Over the holiday weekend, my wife and I took some family photos. There was a particular photo of us that she really, really liked - but when the photo was taken, she blinked and her eyes were caught in a slightly closed state. Of course.

The photo was taken with an iPhone 6S and used the new “Live Photo” feature. I’ve heard it described as the the “Harry Potter Effect”, and I have to admit, when I first saw it I thought it was pretty magical.

Here’s how it works: Basically, the iPhone camera captures 1.5 seconds before and after the photo is taken. When you touch your finger to the photo, it plays the short video clip, making the photo “move” at 12 frames per second.

Viewing the Live Photo of my wife with her eyes closed, I could see that there were a handful of frames in the moving picture when her eyes were definitely open. This means that there must be a way to retrieve that moment, right? Nope. There is no way within the iOS interface to jump back to a particular frame in the photo and save it out. The purpose of Live Photo feature is strictly ornamental and a missed opportunity to tangibly improve the product’s experience.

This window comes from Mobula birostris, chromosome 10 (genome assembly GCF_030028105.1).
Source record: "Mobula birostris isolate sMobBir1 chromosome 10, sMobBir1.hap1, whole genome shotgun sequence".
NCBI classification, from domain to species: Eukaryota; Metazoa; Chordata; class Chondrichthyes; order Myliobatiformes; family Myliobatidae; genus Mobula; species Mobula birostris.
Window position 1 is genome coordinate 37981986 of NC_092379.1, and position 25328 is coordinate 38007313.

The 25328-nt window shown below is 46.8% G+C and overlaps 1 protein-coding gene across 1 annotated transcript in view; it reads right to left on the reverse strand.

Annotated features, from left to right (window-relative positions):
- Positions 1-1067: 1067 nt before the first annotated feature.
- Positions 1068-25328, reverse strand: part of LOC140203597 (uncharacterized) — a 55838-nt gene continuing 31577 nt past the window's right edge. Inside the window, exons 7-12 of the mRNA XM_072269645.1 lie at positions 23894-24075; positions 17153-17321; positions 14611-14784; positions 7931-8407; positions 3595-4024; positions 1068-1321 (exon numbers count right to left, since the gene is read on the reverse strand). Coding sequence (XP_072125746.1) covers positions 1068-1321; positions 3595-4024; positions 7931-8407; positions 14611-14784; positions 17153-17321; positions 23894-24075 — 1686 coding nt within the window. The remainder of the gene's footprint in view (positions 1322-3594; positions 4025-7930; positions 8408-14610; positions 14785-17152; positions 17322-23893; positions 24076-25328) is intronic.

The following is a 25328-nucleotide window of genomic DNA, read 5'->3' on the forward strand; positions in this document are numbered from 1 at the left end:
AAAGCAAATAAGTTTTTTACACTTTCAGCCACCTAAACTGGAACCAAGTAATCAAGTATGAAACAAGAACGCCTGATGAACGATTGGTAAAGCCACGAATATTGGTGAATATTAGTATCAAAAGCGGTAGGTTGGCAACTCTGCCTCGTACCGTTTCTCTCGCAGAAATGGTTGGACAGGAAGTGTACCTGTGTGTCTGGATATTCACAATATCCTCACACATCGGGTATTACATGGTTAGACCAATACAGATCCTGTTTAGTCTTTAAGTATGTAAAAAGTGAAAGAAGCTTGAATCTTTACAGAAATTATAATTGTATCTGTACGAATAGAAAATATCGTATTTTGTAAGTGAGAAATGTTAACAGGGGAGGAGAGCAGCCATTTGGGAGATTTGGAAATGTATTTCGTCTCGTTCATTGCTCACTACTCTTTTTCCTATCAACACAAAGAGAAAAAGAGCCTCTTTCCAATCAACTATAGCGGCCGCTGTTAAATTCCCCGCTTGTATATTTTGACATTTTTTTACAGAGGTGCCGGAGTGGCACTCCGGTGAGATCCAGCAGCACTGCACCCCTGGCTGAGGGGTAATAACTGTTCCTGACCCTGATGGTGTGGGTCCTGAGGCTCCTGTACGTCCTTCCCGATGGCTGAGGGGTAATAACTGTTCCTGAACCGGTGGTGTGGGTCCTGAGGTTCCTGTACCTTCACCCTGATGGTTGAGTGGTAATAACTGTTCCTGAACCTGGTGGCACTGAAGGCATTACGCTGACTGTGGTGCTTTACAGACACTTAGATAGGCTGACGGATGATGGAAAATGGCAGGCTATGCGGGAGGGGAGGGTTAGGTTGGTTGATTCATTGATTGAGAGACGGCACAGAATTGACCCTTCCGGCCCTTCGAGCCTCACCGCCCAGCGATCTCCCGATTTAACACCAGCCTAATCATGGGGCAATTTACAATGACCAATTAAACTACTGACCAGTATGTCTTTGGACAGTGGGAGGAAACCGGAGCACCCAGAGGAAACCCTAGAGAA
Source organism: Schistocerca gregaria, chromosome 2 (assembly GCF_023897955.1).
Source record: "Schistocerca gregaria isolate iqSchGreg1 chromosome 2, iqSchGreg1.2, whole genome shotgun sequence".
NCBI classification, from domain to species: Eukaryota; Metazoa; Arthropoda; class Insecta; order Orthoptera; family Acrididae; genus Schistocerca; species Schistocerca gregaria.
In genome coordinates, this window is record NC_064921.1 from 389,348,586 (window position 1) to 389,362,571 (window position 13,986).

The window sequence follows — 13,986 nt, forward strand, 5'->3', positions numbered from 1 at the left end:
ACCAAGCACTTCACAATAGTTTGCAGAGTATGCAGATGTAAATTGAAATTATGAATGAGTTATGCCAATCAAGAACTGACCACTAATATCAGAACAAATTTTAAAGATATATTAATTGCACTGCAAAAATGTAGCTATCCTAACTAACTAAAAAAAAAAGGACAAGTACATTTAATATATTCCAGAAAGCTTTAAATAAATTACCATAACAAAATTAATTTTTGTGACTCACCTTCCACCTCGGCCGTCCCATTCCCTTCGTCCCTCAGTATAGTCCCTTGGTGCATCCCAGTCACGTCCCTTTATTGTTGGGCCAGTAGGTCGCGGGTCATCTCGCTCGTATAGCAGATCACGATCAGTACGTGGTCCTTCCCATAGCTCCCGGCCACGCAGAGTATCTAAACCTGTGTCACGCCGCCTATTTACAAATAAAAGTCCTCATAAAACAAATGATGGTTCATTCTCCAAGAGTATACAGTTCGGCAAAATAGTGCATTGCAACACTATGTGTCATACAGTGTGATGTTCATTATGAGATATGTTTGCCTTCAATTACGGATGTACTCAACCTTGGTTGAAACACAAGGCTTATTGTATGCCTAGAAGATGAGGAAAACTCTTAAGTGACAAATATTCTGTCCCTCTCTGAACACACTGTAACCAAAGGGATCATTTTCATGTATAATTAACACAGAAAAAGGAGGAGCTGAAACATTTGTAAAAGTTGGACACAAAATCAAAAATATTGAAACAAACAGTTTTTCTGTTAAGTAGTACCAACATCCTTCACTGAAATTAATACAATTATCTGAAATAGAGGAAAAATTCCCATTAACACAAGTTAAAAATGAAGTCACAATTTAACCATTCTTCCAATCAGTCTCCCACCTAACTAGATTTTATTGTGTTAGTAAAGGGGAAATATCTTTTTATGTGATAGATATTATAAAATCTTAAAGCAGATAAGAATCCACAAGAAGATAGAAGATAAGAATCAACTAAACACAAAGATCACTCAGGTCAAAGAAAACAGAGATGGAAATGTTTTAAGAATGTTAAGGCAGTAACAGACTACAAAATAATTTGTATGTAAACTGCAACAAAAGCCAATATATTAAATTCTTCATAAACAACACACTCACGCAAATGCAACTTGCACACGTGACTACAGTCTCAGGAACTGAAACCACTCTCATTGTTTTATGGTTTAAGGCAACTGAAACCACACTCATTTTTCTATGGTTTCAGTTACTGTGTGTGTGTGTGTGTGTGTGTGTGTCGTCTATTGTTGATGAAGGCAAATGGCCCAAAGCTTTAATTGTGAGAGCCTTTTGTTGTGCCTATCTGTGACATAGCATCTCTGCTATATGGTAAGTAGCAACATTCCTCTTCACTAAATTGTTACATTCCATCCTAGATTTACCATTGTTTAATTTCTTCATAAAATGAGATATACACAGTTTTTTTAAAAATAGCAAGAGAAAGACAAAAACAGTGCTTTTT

For the sake of explanation, here is a quick shot of how I’d imagine “capturing” a specific frame could work. The execution would fall seamlessly in line with the current pattern for how photos are edited in iOS 9.

In their marketing campaign, Apple rationalizes the feature as a way to “relive a moment any time your phone leaves your pocket.” With only three seconds at 12 frames per second, you’re not reliving anything. A user who wants to relive moments will simply choose to take a full length video.

I’m still a huge fan of Apple design, but, in the past, their design approach was always driven by the user experience. Don’t get me wrong, the Live Photo feature does add a “cool”, eye-popping effect. However, if all products were designed using that form of rationalization, then all we’d have in our pockets would be a bunch of shiny, useless toys.

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Atif Azam is software designer and developer based in San Francisco. Currently, he is a product designer at Facebook. He's made it a personal goal to write about design on a regular basis. Follow me to keep up to date.